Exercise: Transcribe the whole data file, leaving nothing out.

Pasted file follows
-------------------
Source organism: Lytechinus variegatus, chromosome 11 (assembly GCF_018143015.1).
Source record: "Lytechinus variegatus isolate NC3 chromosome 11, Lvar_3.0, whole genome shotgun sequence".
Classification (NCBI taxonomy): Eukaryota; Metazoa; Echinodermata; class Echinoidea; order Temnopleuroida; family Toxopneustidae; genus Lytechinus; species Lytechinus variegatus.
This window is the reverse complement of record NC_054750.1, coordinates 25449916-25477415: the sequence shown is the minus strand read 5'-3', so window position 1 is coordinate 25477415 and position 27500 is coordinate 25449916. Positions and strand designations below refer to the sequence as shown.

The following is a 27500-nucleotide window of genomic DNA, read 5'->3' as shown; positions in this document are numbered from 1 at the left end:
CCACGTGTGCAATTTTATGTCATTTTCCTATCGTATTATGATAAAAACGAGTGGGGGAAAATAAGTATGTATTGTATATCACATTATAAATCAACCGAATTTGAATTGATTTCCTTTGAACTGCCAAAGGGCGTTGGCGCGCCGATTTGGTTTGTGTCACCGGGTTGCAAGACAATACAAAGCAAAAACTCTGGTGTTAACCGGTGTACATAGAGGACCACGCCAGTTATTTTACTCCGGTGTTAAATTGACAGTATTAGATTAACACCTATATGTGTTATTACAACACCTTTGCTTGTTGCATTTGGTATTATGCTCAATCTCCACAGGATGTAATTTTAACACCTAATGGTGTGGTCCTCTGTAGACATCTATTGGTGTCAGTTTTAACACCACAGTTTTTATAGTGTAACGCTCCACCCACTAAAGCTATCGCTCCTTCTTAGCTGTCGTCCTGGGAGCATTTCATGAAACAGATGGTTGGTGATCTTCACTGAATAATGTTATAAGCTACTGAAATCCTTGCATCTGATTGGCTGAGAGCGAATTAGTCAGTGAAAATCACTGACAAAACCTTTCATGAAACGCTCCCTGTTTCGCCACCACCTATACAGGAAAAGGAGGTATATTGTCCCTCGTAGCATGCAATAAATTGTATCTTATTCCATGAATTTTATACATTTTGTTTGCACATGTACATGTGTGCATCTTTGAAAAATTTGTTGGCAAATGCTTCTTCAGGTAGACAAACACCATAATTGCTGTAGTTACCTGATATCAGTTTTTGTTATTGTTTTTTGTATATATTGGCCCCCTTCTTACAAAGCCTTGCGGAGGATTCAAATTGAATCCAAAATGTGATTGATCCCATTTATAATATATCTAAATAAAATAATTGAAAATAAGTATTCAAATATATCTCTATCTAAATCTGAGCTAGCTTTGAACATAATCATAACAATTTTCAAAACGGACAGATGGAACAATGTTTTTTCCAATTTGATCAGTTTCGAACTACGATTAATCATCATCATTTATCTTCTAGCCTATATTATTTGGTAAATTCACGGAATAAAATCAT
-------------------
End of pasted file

Source organism: Lytechinus variegatus, chromosome 11 (assembly GCF_018143015.1).
Source record: "Lytechinus variegatus isolate NC3 chromosome 11, Lvar_3.0, whole genome shotgun sequence".
Classification (NCBI taxonomy): Eukaryota; Metazoa; Echinodermata; class Echinoidea; order Temnopleuroida; family Toxopneustidae; genus Lytechinus; species Lytechinus variegatus.
This window is the reverse complement of record NC_054750.1, coordinates 25449916-25477415: the sequence shown is the minus strand read 5'-3', so window position 1 is coordinate 25477415 and position 27500 is coordinate 25449916. Positions and strand designations below refer to the sequence as shown.

The following is a 27500-nucleotide window of genomic DNA, read 5'->3' as shown; positions in this document are numbered from 1 at the left end:
CCACGTGTGCAATTTTATGTCATTTTCCTATCGTATTATGATAAAAACGAGTGGGGGAAAATAAGTATGTATTGTATATCACATTATAAATCAACCGAATTTGAATTGATTTCCTTTGAACTGCCAAAGGGCGTTGGCGCGCCGATTTGGTTTGTGTCACCGGGTTGCAAGACAATACAAAGCAAAAACTCTGGTGTTAACCGGTGTACATAGAGGACCACGCCAGTTATTTTACTCCGGTGTTAAATTGACAGTATTAGATTAACACCTATATGTGTTATTACAACACCTTTGCTTGTTGCATTTGGTATTATGCTCAATCTCCACAGGATGTAATTTTAACACCTAATGGTGTGGTCCTCTGTAGACATCTATTGGTGTCAGTTTTAACACCACAGTTTTTATAGTGTAACGCTCCACCCACTAAAGCTATCGCTCCTTCTTAGCTGTCGTCCTGGGAGCATTTCATGAAACAGATGGTTGGTGATCTTCACTGAATAATGTTATAAGCTACTGAAATCCTTGCATCTGATTGGCTGAGAGCGAATTAGTCAGTGAAAATCACTGACAAAACCTTTCATGAAACGCTCCCTGTTTCGCCACCACCTATACAGGAAAAGGAGGTATATTGTCCCTCGTAGCATGCAATAAATTGTATCTTATTCCATGAATTTTATACATTTTGTTTGCACATGTACATGTGTGCATCTTTGAAAAATTTGTTGGCAAATGCTTCTTCAGGTAGACAAACACCATAATTGCTGTAGTTACCTGATATCAGTTTTTGTTATTGTTTTTTGTATATATTGGCCCCCTTCTTACAAAGCCTTGCGGAGGATTCAAATTGAATCCAAAATGTGATTGATCCCATTTATAATATATCTAAATAAAATAATTGAAAATAAGTATTCAAATATATCTCTATCTAAATCTGAGCTAGCTTTGAACATAATCATAACAATTTTCAAAACGGACAGATGGAACAATGTTTTTTCCAATTTGATCAGTTTCGAACTACGATTAATCATCATCATTTATCTTCTAGCCTATATTATTTGGTAAATTCACGGAATAAAATCAT